UK Fiscal Policy and the Economics of the Tooth Fairy

My six-year old grandson’s schoolfriend Joshua was so impressed by the two pound coin he received under his pillow for the loss of his first tooth that he started mass-producing fake teeth, which were cut out of paper, embellished with felt tips and again placed under his pillow, in the expectation of receiving an unlimited shower of coins from the tooth fairy.

What is interesting to an economist is that, given the initial premise that the tooth fairy existed and could be bamboozled, young Joshua’s actions were entirely consistent with the concept of the ‘rational economic man’ widely used in economic analysis.

Unfortunately, the political and media debate about UK fiscal policy has taken on distinct tooth fairy characteristics in recent years with a widespread belief on the part of both the current and previous Conservative administrations – let alone the Labour Party, Liberal Democrats and Scottish National Party – that there was no upper limit on the share of government expenditure in national output, that no adverse economic consequences resulted from big government and that a compliant central bank would always take on the tooth fairy role by buying up ever more government debt.

The purpose of my new Politeia paper, Britain’s Taxable Capacity: Has it Reached the Upper Limit?, is the equivalent of young Joshua’s parents explaining that the tooth fairy did not exist and that every two pound coin had to be paid for by the hard work of his parents who had only a finite supply of such coins. To be more precise, my paper examines the share of general government expenditure in the factor cost measure of Gross Domestic Product (GDP) and the share of non-oil taxes in non-oil GDP using well over a century’s annual figures up to 2019 (2020 figures will not appear until next year) and quarterly data up to the third quarter of this year. The latter provide the first ‘fix’ on the economic consequences of Lockdown I and its subsequent amelioration.

The main findings from the detailed analysis are that:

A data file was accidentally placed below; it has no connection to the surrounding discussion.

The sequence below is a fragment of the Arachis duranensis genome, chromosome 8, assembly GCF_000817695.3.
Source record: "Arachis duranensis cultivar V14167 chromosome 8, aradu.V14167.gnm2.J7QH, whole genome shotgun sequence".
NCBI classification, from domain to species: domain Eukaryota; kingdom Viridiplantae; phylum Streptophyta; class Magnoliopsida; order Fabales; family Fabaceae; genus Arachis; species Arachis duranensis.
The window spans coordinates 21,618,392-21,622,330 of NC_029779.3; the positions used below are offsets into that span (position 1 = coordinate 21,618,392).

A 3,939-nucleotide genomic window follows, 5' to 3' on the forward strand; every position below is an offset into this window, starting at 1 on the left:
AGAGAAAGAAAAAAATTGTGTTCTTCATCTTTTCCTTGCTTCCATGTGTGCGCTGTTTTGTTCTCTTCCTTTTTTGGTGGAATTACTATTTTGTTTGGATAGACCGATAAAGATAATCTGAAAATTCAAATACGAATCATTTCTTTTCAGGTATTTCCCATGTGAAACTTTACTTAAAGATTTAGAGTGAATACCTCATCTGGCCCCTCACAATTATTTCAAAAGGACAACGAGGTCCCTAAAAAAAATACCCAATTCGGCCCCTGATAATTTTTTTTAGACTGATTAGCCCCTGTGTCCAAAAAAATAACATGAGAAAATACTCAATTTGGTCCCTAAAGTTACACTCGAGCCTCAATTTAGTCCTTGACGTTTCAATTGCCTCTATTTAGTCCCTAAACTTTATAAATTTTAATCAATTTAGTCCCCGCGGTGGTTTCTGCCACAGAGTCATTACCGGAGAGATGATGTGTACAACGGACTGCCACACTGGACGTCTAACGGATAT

• Over the decades it has been difficult to get the non-oil tax burden to stay above 39 per cent of factor cost GDP for any length of time, despite massive changes to the structure of taxation and the various key rates of tax.
  • The upper bound of sustainable general government expenditure as a share of the factor cost measure of GDP is around 45 per cent, a figure derived by adding to the 39 per cent historic top limit on tax revenues 3 per cent to allow for non-tax receipts, plus a further 3 per cent to allow for ‘acceptable’ government borrowing.
  • Prudent governments should keep spending below the 40 per cent to 45 per cent ‘danger zone’, which has often triggered sterling crises or other adverse events in the past. However, even before Covid-19, the UK general government spending ratio had seemed stuck at between 44 per cent and 45 per cent between 2016 and 2019.
  • On the market-price measure of GDP preferred by officialdom, which includes indirect taxes and gives noticeably lower numbers as a result, the upper limit to the sustainable tax and spending burdens, would be 34½ per cent and just under 40 per cent, respectively.

In the event, the government spending ratio using the historically consistent factor cost measure rose from 43.4 per cent in 2019 Q4 to 45.2 per cent in 2020 Q1, when lockdown was introduced on 23rd March, before leaping to 61.3 per cent in 2020 Q2 when Lockdown I was at its peak, before easing to 53.6% in 2020 Q3. These figures compare with the 52 per cent top annual cost of World War I, recorded in 1917, and the not quite 77 per cent peak recorded in 1944 during World War II.